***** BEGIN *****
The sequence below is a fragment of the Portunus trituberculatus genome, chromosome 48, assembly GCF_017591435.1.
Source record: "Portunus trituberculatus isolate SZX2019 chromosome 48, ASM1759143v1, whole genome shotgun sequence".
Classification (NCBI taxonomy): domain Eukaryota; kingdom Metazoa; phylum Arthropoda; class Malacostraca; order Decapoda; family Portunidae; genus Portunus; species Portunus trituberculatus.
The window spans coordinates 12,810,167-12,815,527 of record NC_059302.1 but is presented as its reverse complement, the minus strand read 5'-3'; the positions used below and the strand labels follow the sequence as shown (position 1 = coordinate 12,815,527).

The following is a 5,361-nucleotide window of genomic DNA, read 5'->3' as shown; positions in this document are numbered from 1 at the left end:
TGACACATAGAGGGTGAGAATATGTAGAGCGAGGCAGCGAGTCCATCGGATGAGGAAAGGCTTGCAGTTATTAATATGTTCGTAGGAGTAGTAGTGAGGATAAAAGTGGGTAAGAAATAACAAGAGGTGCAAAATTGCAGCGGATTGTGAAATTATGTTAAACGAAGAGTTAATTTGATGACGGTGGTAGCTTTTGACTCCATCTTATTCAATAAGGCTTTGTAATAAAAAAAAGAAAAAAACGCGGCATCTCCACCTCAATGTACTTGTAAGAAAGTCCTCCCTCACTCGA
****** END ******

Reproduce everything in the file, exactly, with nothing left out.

The sequence below is a fragment of the Portunus trituberculatus genome, chromosome 48, assembly GCF_017591435.1.
Source record: "Portunus trituberculatus isolate SZX2019 chromosome 48, ASM1759143v1, whole genome shotgun sequence".
Classification (NCBI taxonomy): domain Eukaryota; kingdom Metazoa; phylum Arthropoda; class Malacostraca; order Decapoda; family Portunidae; genus Portunus; species Portunus trituberculatus.
The window spans coordinates 12,810,167-12,815,527 of record NC_059302.1 but is presented as its reverse complement, the minus strand read 5'-3'; the positions used below and the strand labels follow the sequence as shown (position 1 = coordinate 12,815,527).

The following is a 5,361-nucleotide window of genomic DNA, read 5'->3' as shown; positions in this document are numbered from 1 at the left end:
TGACACATAGAGGGTGAGAATATGTAGAGCGAGGCAGCGAGTCCATCGGATGAGGAAAGGCTTGCAGTTATTAATATGTTCGTAGGAGTAGTAGTGAGGATAAAAGTGGGTAAGAAATAACAAGAGGTGCAAAATTGCAGCGGATTGTGAAATTATGTTAAACGAAGAGTTAATTTGATGACGGTGGTAGCTTTTGACTCCATCTTATTCAATAAGGCTTTGTAATAAAAAAAAGAAAAAAACGCGGCATCTCCACCTCAATGTACTTGTAAGAAAGTCCTCCCTCACTCGA